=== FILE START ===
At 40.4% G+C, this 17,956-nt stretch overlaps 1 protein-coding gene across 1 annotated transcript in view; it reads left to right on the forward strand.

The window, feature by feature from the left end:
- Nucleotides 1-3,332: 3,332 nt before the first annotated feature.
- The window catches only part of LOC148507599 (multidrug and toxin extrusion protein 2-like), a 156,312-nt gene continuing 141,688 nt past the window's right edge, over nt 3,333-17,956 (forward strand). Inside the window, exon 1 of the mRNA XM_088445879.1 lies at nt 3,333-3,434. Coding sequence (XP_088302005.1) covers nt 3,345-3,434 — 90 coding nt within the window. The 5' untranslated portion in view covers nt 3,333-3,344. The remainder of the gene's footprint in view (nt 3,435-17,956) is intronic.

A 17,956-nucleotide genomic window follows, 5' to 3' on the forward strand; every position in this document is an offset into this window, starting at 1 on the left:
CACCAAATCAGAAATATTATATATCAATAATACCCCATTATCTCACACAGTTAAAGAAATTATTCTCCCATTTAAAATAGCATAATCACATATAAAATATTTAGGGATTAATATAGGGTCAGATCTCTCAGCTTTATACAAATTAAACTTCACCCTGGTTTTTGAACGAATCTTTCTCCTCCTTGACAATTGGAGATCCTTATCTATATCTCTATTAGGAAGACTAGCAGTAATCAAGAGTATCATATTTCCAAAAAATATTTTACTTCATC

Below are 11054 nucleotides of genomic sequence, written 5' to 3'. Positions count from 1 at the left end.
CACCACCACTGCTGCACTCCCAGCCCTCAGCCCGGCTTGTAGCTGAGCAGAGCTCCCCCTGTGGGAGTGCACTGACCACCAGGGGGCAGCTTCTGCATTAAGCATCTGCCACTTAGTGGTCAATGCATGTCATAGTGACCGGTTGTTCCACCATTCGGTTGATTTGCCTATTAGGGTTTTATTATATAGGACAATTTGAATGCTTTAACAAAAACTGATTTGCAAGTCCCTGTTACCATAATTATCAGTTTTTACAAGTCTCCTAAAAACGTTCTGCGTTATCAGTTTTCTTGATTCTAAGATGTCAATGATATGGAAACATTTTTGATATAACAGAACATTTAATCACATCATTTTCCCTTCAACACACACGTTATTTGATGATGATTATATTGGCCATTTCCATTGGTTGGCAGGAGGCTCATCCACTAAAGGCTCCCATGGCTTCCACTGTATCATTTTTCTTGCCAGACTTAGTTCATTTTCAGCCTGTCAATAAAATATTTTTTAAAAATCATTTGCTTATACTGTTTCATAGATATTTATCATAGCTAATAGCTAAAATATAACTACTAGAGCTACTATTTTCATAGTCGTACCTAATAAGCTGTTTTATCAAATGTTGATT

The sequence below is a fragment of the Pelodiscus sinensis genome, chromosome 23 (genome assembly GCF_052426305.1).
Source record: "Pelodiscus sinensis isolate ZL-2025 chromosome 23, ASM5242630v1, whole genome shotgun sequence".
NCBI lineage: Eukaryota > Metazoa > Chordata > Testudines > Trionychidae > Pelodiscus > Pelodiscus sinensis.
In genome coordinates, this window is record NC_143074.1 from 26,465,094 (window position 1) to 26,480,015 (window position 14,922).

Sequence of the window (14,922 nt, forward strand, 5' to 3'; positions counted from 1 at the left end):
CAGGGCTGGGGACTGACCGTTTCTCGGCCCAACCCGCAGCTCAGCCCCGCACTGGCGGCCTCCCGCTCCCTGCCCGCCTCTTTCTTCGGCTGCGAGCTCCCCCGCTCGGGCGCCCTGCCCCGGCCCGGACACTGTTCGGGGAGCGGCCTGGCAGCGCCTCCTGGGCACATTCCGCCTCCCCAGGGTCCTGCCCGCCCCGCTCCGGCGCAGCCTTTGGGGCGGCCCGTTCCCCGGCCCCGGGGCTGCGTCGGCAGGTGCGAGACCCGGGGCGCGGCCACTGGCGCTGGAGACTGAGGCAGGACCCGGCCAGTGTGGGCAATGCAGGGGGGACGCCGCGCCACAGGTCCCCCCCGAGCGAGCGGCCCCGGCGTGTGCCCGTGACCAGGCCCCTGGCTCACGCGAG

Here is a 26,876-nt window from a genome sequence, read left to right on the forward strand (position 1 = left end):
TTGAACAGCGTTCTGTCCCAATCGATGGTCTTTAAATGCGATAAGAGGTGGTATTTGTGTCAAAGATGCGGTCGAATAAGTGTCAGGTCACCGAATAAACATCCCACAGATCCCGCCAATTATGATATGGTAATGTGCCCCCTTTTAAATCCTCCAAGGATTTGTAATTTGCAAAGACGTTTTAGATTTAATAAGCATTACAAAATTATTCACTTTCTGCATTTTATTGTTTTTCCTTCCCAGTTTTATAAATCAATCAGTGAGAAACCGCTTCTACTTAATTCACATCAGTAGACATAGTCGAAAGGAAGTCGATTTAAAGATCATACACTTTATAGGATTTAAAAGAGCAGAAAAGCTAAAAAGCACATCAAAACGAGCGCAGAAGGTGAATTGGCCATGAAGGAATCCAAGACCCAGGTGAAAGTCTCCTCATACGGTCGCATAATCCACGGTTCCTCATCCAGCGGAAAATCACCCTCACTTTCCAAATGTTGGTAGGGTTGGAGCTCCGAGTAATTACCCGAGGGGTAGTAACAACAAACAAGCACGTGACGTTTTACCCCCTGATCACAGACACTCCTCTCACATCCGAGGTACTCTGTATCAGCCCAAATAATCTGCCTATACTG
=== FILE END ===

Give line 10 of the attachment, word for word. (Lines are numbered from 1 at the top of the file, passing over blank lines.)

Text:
Source record: "Pelodiscus sinensis isolate ZL-2025 chromosome 23, ASM5242630v1, whole genome shotgun sequence".